Hannah told the Commissioner that she was sexually abused by an older girl at the Anglican home. They shared a room and ‘she’d get in my bed and …’ Eventually, Hannah was moved to a different room, before she and Carol were sent to a Protestant girls’ home. Once again, the matron there was ‘a nasty old woman … a really nasty woman’.
Carol recalled that ‘She would slap you round the face with a fist and that, but she didn’t use a weapon. She [degraded] you … You weren’t worth anything and nothing will ever become of you. She … took me out of school … I’d only done three months of first year high school and she took me out of school and stuck me in the laundry and kitchen in the home’.
At the Protestant home, Hannah was groped and fondled by a maintenance man. ‘At the back of the home, we used to be made to go and help bring the wood and stuff in … and he would bail us up in the woodshed … We would tell people. No one listens. So we just … tried to not be the person to go and help him.’
When Carol was about 14 she discovered that if she ran away from the home, she would be sent to a detention centre for six months or a year and then be able to go home, instead of waiting to be released from her state wardship at 18. So she ran away, and was sent to a girls’ training school for a year. Once she was released, she returned to live with her mother.
Girls at the training school were regularly called to the superintendent’s office at night for ‘punishment’, and Carol would see them returning to the dormitory, crying.
‘I was sent up a couple of times. His idea of punishment … he had a cane and he used to make you lie over his desk and he’d pull your pants down and he’d hit you with the cane and then he’d rub your bottom … and after the first time it got a little bit more … touching you and wanting to play with you …
‘I was pretty nasty about it, actually. There was a thing on his desk. It was like a glass paperweight or something. I threw it at him … He bashed the shit out of me. Absolutely flogged me … I was bleeding everywhere.’ Carol spent a week in an isolation cell.
‘He never tried to take me back into his office, but he targeted me and he had his form of punishments … He used to give me a bucket and a toothbrush and I had to do the whole assembly area … He used to do it to me every other night.’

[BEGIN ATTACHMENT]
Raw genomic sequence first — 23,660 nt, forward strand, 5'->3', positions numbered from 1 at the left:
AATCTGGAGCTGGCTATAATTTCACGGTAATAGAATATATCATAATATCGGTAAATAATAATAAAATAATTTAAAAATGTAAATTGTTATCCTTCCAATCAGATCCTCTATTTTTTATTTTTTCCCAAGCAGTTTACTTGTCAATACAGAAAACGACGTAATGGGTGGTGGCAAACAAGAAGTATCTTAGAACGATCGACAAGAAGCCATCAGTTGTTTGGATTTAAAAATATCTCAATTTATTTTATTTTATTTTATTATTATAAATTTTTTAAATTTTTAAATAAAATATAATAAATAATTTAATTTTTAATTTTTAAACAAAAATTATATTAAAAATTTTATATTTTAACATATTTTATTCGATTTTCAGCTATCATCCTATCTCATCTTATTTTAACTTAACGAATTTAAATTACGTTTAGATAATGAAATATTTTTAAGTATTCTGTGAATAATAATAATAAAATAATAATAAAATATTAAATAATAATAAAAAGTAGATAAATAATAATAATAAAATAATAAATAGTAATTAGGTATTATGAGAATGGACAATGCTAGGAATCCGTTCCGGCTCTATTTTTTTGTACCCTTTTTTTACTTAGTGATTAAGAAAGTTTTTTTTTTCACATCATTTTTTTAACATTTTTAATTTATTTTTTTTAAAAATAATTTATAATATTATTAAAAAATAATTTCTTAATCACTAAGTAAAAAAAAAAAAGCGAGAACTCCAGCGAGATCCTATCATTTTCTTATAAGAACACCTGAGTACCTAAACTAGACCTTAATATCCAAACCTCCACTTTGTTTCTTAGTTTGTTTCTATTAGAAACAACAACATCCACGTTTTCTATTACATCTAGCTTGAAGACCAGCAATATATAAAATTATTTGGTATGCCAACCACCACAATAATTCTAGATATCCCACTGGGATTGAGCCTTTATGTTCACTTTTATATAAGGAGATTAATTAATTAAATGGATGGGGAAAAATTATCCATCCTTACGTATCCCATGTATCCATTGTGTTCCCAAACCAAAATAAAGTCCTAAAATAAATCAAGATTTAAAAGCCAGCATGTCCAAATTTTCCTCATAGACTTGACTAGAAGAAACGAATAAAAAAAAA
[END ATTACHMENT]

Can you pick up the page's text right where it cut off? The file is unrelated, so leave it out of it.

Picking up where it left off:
Hannah believes that the trauma she endured during her childhood ‘has made me a lot wiser and stronger, [but] it took me a long time to trust people, especially adults. [Basically], I’ve learned to live with it. I just get over it and move on’.
Elizabeth also has trust issues. ‘To this day, I don’t choose to have a lot of friends … I don’t trust people.’
Carol told the Commissioner that she has always kept to herself, especially after ‘I had to sort of hide all the time from Dave, and I basically stayed to myself. I still don’t associate with people. I don’t like people’.
Although Carol has been with her husband for over 35 years, he has learned ‘not to invade my space … I’ve got more of a rapport with animals [than people]’.
When Elizabeth applied for compensation from the Anglican Church, she ‘pretty much felt violated by the damn bloody priest, rector, whatever they like to call themselves, and his comments [that] we should have been grateful that we were brought up in a home and had a roof over our heads … the dickhead said it to the solicitor … the diocese bastard’.
Hannah told the Commissioner that she wanted to come to the Royal Commission because, ‘People need to know … [The matron from the Anglican home] … needs to have her [community service award] stripped from her, [because] people think she was a wonderful person’.
Elizabeth added that she was ‘hoping some of the other girls might have come in about that mongrel, [Dave] … And can that [matron] get that [award] taken off her? That’s one thing I do really want. And if it’s buried in the grave with her, dig it up and take it back’.